Sexton, Coon, and Porter Letters to the Jordans
of White County, Indiana, 1844-1862

Supplement and Errata, updated Summer 2018:
[see synopsis of this book]

wttotw coverSince We Take This Opportunity to Write was first published in 2005, family researchers and Y-DNA tests have uncovered a wealth of new information about our Jordan ancestors.  This errata sheet updates and provides additional details on relatives and events mentioned in the book.  The book is available for purchase on the Heritage Books website.

Chapter 1 — The Jordans Journey Westward

  • Page 1, paragraph 2: We now know that James was a Scots-Irish settler who came from County Down in Northern Ireland.
  • Page 3, paragraph 2:  Two James Jordans were living in Greenbrier County at the time.  It’s not clear which was the father of the illegitimate child born to Jane Huggart.
  • Page 4:  Please refer to Family Members on this website for the latest information regarding the children of James and Sarah Jordan.
    • Paragraph 1:  John Jordan, the son of James, was married to Elizabeth Newman and, later, Sinah Brumfield.  The husband of Catherine Blare turns out to have been a different John Jordan–no relation to us.
    • Paragraph 2:  William Jordan died in late 1845; Blanche Fullerton Jordan died between 1830 and 1832.
  • Page 6, paragraph 3:  Although James and Sarah sold their primary land holdings in Greenbrier County to Robert Boyd Wallace for a pittance (345 acres in 1805 for $1 and an additional 25 acres in 1808 for $1), there is no evidence to show that Wallace was married to any of James Jordan’s daughters.
  • Page 7, paragraph 2:  Please refer to William Jordan‘s page on this website for the latest information regarding his children.
  • Page 8
    • Paragraph 1:  James Blake was married to William and Blanche Jordan‘s daughter, Sarah.  The Blakes did not accompany the Jordans on their 1827 migration to Indiana, but Sarah joined them after James died in the early 1830s.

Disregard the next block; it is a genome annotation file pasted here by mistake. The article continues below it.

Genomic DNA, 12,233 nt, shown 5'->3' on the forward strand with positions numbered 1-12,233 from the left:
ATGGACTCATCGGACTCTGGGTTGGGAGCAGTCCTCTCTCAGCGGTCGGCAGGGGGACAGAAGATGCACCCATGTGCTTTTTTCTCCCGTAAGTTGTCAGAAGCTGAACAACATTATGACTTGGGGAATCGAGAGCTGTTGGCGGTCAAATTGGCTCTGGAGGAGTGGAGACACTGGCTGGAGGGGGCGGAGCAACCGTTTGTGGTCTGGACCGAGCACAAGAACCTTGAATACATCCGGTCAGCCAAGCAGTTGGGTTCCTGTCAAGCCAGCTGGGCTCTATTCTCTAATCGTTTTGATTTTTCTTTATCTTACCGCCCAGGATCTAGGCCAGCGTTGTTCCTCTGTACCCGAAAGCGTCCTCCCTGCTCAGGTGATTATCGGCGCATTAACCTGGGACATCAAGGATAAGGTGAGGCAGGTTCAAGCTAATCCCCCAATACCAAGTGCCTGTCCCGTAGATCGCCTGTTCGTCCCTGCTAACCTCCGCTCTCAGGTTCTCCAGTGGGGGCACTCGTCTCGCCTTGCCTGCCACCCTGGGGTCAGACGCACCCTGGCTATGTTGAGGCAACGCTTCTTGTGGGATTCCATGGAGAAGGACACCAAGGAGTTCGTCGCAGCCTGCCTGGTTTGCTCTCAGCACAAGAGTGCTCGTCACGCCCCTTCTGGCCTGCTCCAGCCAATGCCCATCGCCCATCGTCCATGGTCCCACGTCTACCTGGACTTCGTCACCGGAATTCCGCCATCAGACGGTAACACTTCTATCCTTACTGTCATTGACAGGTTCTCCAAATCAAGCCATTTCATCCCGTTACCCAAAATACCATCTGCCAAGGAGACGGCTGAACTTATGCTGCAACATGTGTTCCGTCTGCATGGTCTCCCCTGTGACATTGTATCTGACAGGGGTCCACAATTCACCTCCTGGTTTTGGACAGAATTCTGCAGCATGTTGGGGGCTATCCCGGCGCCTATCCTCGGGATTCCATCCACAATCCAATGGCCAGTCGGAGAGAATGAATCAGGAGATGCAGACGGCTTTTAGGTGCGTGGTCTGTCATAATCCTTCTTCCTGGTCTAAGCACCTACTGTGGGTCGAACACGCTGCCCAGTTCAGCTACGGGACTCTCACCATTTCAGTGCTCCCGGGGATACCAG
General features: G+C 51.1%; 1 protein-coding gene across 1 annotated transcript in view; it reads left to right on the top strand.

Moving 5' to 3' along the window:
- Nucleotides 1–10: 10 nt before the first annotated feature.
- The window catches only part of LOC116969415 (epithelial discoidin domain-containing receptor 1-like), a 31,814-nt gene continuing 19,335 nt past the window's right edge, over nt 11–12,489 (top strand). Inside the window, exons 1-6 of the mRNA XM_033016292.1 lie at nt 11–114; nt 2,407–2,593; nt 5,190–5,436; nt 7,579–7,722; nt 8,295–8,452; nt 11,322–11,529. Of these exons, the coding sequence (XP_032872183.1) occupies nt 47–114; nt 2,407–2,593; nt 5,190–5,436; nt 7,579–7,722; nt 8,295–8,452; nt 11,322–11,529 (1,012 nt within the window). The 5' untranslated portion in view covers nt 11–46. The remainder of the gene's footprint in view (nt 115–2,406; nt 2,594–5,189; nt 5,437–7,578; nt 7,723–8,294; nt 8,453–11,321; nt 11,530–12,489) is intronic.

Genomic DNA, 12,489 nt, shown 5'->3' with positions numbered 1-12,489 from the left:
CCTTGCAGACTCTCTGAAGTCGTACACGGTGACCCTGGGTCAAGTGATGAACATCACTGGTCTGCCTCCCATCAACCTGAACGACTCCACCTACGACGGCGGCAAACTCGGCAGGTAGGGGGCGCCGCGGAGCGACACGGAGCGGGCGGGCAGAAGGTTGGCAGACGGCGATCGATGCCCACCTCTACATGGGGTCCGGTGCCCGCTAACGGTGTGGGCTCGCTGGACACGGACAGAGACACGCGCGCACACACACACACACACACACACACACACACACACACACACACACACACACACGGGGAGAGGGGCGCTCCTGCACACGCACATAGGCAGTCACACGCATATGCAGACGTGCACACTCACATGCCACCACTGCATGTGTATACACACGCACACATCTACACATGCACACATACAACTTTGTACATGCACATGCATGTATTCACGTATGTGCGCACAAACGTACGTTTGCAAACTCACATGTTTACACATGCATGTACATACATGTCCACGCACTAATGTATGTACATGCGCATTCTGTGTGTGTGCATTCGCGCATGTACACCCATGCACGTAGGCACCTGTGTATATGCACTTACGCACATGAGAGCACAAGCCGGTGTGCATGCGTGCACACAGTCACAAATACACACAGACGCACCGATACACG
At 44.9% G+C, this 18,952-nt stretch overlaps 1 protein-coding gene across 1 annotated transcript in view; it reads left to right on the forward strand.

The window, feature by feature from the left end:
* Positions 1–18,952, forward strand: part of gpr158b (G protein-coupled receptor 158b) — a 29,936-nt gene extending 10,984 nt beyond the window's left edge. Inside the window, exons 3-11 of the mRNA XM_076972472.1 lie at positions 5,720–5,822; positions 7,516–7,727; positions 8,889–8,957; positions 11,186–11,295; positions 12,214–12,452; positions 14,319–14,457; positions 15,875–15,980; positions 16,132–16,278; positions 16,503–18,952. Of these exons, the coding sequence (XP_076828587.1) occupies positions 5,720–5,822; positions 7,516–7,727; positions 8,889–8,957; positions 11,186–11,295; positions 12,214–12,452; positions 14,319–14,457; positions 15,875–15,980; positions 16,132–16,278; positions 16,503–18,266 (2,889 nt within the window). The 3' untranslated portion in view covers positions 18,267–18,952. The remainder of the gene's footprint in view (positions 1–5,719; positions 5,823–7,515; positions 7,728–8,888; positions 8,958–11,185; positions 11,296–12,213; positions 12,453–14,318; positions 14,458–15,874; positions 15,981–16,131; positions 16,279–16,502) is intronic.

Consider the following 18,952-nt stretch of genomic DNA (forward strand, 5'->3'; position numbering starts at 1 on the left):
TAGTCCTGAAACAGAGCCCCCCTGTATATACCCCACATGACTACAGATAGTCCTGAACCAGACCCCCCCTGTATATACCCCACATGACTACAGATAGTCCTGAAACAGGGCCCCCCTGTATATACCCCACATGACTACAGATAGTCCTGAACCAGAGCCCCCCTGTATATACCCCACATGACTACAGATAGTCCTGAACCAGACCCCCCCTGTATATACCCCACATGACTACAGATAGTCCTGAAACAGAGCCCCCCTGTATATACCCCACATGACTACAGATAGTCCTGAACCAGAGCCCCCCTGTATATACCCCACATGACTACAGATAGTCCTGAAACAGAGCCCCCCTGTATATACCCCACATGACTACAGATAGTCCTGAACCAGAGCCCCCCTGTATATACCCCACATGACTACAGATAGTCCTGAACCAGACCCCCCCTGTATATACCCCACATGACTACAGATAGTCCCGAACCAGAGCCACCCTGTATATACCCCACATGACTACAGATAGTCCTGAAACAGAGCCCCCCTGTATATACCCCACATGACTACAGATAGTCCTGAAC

• Paragraph 2:  William Jordan died in late 1845, according to Tippecanoe County court documents associated with his estate.  He probably died in Jasper County, Indiana.
    • Paragraph 3:  Please refer to James Jordan‘s page on this website for the latest information regarding his children.
  • Page 9
    • Paragraph 1:  Please refer to John Jordan‘s page on this website for the latest information regarding his children
    • Paragraph 2:  William and Blanche Jordan had seven daughters.
    • Paragraph 3:  Please refer to Elizabeth Jordan Courtney‘s page on this website for the latest information regarding her children.
  • Page 10
    • Paragraph 1:  Nancy Jordan was born on August 15, 1808 and died in Tippecanoe County in 1867.  Please refer to her page on this website for the latest information regarding her children.
    • Paragraph 2:  Mary Jordan died around 1889 in Dickinson County, Kansas.  Her husband, Thomas Murphy, died there in 1901.  Please refer to her page on this website for the latest information regarding her children.
    • Footnote 29:  Andrew Erwin‘s estate, Tippecanoe County, IN, Final Record Book May 1850, pages 524-531.  Tippecanoe County Guardians Docket, Vol I, page 60, November 25, 1848.

Chapter 2 — The Sextons Settle In

  • Page 13, paragraph 2:  Abraham Black, the father of Elizabeth Black Sexton, was born Abraham Schwartz in Germany around 1740.  He changed his surname to Black several years after arriving in America.